SOPhiA 2022

Salzburgiense Concilium Omnibus Philosophis Analyticis

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Programm - Vortrag

"Active attention guidance" as a basic scaffold for (social) cognition
(Philosophy of Mind, Englisch)

A The environment shapes our behaviour. This idea has received a comeback during the past decades. However, the focus has mainly been on objects of the world, such as white canes, calculators or notebooks. Since our environment is made up of objects and other agents, I would like to shift the attention towards how other agents might shape our behaviour and facilitate our cognitive capacities.

Take pointing behaviour as an example: By pointing towards a third entity, I can intentionally direct the other's attention towards a common target. This cannot only facilitate or enhance the other's understanding of the content of my talk, but also help to shape the other's attention in various ways, such as showing an interesting object. Furthermore, pointing seems to develop in parallel to the ability to establish joint attention in human infants (Cappuccio & Shepherd, 2013), thereby implying an important role of pointing within socio-cognitive development. Yet, pointing gestures are primarily understood as an extended finger used to point to a specific target (Krause, 2018; Heschl, 2018). This poses a problem if we include other cultures, that show a variety of different pointing signals, such as pointing with the whole hand, chin, nose, or other body parts (Wilkins, 2003), not to speak of other species that might even be physically unable to show such a gesture.

To account for these differences, we need to extend the notion of pointing by shifting the question from "how does the gesture look?" to "in which way does it facilitate or enhance the other's cognition?" I propose a theory of minimal pointing that focuses on the underlying mechanisms, namely (1) attention gaining, and (2) directing the other's attention towards a specific target. I call this active attention guidance, since it might not be as sophisticated as declarative forms of human pointing, but requires more than passive gaze following: the subject looking at an object first has to actively catch and guide the other's attention towards the target. This can be achieved by various means and cues (visual, auditory, etc.) that gain the other's attention and direct it towards the specific target, requiring a sensitivity for the other's attention without the need for highly sophisticated linguistic abilities. However, for a strategy to count as AAG, the effects must be actively pursued showing goal directed behaviour. Therefore, hardwired rigid patterns have to be ruled out by restricting AAG to behaviours allowing for at least minimal flexibility. Consequently, attention gaining and directing behaviours relying on a sensitivity for other's attentional states and provide minimal flexibility and goal directedness qualify as AAG. I argue that AAG itself is a sophisticated form of joint attention for it includes the active guidance of the others attention, which is thought of as a major developmental step in human social cognition (Tomasello, 1999). By applying this approach, nonhuman animals can be included without the need to provide evidence for (explicit) general mental state ascription, as has classically been required for more sophisticated forms of joint attention. Instead, a sensitivity for other's attentional states alone (i.e., without second or third order intentionality required) would be sufficient. Such a sensitivity has been shown in various species, such as apes (Dafreville et al., 2021), other primates (Hattori et al., 2010), cats (Ito et al., 2016), dogs (Mikl__si et al., 2000; Call et al., 2003), wolves (Range & Vir__nyi, 2011), horses (Trösch et al., 2019), and corvids (von Bayern et al., 2009).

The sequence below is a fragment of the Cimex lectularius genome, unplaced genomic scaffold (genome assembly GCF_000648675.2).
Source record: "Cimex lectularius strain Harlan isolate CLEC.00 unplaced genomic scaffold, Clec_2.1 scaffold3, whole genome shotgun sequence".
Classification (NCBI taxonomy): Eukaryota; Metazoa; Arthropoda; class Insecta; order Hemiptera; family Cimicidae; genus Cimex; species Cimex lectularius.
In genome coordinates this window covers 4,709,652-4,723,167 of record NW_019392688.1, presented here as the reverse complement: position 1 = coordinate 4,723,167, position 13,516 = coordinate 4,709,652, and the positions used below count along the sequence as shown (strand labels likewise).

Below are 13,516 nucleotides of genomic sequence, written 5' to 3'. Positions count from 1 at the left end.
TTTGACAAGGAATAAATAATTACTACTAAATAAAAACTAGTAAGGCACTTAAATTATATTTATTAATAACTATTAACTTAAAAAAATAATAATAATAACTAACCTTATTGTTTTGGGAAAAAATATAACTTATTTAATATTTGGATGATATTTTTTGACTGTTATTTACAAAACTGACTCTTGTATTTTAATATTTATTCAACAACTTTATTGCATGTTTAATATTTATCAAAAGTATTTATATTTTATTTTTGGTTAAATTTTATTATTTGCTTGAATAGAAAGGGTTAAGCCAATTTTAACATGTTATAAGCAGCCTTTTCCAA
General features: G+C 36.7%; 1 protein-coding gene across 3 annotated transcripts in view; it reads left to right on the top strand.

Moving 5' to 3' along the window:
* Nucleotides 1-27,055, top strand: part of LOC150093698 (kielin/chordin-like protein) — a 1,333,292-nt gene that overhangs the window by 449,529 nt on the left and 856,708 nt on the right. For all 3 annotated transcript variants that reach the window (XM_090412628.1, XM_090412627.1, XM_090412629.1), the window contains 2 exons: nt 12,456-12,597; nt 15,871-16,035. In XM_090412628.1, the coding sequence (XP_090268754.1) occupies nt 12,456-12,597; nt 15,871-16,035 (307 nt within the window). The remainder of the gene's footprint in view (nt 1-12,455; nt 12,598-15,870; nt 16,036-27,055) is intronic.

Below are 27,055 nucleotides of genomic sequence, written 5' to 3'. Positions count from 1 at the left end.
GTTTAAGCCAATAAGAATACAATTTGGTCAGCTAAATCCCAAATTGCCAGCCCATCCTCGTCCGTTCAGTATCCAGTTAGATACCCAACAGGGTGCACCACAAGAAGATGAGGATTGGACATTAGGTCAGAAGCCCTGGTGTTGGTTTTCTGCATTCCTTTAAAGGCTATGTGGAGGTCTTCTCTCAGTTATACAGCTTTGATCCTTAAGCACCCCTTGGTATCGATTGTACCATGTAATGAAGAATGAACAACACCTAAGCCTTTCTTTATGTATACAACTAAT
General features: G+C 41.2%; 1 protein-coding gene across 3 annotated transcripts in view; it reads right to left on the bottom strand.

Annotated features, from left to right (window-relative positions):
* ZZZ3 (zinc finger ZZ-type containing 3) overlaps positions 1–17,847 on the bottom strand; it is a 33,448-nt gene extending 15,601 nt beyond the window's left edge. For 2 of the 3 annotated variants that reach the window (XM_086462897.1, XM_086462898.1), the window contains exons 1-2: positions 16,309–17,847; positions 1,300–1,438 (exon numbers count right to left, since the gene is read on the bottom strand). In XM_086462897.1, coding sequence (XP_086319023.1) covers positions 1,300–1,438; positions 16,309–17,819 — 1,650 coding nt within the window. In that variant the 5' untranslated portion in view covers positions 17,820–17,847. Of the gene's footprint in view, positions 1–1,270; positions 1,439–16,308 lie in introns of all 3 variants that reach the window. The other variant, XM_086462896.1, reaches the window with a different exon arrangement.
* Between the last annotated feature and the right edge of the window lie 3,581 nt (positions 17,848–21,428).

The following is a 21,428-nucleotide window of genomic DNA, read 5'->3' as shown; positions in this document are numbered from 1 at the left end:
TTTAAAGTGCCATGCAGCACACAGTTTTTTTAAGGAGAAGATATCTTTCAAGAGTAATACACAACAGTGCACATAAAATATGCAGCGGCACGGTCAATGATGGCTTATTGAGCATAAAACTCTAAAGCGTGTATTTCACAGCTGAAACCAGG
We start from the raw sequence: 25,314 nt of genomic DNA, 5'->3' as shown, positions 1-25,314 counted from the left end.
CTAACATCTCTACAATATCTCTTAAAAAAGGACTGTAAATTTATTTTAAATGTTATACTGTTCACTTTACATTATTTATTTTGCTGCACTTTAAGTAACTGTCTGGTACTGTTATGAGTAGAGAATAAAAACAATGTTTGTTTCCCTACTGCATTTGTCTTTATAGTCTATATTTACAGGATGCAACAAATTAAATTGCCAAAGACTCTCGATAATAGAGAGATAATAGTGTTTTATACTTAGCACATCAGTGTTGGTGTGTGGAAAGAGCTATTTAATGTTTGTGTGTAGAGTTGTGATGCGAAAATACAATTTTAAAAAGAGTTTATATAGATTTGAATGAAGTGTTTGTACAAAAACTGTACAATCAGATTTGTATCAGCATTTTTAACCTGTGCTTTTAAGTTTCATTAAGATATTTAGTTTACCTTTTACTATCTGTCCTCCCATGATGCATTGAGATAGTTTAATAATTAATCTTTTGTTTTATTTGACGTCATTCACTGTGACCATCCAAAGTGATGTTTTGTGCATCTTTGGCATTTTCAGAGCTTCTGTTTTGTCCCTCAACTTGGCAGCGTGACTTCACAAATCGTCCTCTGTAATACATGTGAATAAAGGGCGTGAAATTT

Further, I argue that active attention guidance can be seen as a basic scaffold for social cognition, underlying flexible coordination, cooperation, and other more sophisticated socio-cognitive abilities. Since our environment consists not only of objects, but also to a huge extent of other agents, we should put more emphasis on how others can shape our cognition and what we can do to help others. To achieve this, a broader comparative view including different species can be useful to examine more basic underlying mechanisms of highly developed cognitive abilities within an even more complex social environment.

Keywords: pointing, attention, scaffold, comparative cognition, social cognition

Zeit: 14:40-15:10, 09. September 2022 (Freitag)
Ort: HS E.002

Maja Griem
(Ruhr University Bochum, Deutschland)

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